There are many great artists that have been licensed to created these comics over the years. Carl Barks did the work in the 1950’s that made the books an international success, and in my generation it was Don Rosa.
I prefer Rosas’ drawings and his stories over all the others and one of the things I love about the era we live in is that I can purchase full books of his works for the Kindle and read them on all of my devices.
What comics did you grow up with? Is there a ready-to-download collection for you to revisit some of your childhood memories?
Back in the day my teachers didn’t mandate Times New Roman, because the font wasn’t common enough to make a standard. I remember turning in a paper using a calligraphy font.
Nowadays I don’t have the need for calligraphy fonts as much, but they remain a popular style of font font download. Here’s a website with several free options.
If you’re using calligraphy fonts today, where do you find them most effective?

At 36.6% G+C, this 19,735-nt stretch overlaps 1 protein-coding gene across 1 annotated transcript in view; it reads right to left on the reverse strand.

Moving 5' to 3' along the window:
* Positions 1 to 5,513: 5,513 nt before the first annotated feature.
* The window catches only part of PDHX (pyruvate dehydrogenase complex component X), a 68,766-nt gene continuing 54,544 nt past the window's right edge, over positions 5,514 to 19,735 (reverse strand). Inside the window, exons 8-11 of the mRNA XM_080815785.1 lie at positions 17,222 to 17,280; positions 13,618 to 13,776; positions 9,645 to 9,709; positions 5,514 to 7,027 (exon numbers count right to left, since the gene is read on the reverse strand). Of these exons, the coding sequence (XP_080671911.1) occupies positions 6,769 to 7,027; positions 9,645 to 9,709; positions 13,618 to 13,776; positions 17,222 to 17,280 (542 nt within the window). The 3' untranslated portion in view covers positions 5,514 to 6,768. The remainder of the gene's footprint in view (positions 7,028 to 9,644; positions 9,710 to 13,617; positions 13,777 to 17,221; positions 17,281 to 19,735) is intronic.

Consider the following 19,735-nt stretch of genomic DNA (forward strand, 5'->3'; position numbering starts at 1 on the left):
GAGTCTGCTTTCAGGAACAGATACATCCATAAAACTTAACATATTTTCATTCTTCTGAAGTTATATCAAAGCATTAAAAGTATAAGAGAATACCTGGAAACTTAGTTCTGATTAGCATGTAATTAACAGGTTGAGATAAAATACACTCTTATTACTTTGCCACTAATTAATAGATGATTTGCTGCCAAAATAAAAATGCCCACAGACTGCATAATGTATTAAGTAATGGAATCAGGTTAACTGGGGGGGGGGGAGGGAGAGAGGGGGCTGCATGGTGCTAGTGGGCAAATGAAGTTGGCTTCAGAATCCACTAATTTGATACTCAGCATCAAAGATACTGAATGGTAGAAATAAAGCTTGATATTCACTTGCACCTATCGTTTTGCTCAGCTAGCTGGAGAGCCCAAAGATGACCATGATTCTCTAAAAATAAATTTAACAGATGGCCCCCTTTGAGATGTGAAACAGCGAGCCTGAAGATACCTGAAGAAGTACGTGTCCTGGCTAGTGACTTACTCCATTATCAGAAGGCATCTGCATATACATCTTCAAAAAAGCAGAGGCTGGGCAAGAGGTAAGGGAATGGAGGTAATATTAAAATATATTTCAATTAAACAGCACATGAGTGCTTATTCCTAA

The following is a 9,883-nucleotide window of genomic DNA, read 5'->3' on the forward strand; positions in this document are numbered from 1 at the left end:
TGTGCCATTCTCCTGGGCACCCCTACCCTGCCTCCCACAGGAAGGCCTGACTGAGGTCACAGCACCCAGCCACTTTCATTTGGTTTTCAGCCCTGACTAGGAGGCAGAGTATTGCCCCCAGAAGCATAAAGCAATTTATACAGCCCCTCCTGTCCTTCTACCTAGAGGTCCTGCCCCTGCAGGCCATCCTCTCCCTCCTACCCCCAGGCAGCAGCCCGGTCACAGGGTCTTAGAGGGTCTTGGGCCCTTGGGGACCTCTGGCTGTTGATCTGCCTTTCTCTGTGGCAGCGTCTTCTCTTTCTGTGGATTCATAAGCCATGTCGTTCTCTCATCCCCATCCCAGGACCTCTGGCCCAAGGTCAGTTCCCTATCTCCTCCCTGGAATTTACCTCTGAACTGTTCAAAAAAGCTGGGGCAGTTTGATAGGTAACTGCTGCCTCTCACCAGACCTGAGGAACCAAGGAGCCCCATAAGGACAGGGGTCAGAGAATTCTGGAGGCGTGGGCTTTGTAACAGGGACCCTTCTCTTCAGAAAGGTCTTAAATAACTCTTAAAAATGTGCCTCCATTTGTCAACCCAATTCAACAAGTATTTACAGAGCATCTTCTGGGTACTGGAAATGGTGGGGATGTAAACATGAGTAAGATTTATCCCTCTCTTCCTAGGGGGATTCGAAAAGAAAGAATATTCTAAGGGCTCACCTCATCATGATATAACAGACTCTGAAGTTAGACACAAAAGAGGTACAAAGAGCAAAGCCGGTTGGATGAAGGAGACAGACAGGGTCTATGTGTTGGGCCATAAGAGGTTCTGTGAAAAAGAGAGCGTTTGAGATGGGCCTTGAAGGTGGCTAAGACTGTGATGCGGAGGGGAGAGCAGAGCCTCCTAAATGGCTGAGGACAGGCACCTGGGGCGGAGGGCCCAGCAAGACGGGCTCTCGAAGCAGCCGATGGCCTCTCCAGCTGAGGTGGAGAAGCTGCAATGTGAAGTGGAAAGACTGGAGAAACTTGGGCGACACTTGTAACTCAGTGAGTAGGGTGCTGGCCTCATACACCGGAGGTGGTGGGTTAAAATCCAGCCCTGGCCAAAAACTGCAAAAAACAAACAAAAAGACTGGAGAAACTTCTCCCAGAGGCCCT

My wife was helping our oldest son select classes for High School. As the process was taking its natural course (teenager becomes less engaged). She asked if he wanted to take economics.
I recommended it.
Then I remarked that I’d never taken an economics class.
The wife didn’t believe me.
You see, I’d helped her through her macro and micro economics coursework when she had questions and my answers were spot-on with the text books and research she did for the class. Totally makes sense that she would have that impression.
But it was wrong.
So I pulled up my transcript and sure enough. No economics classes.
Years of listening to Freakanomics podcasts and reading Freedman, Hayek, Sowell, and Reason.com for fun have paid off.
My wife finally told me I was right about something.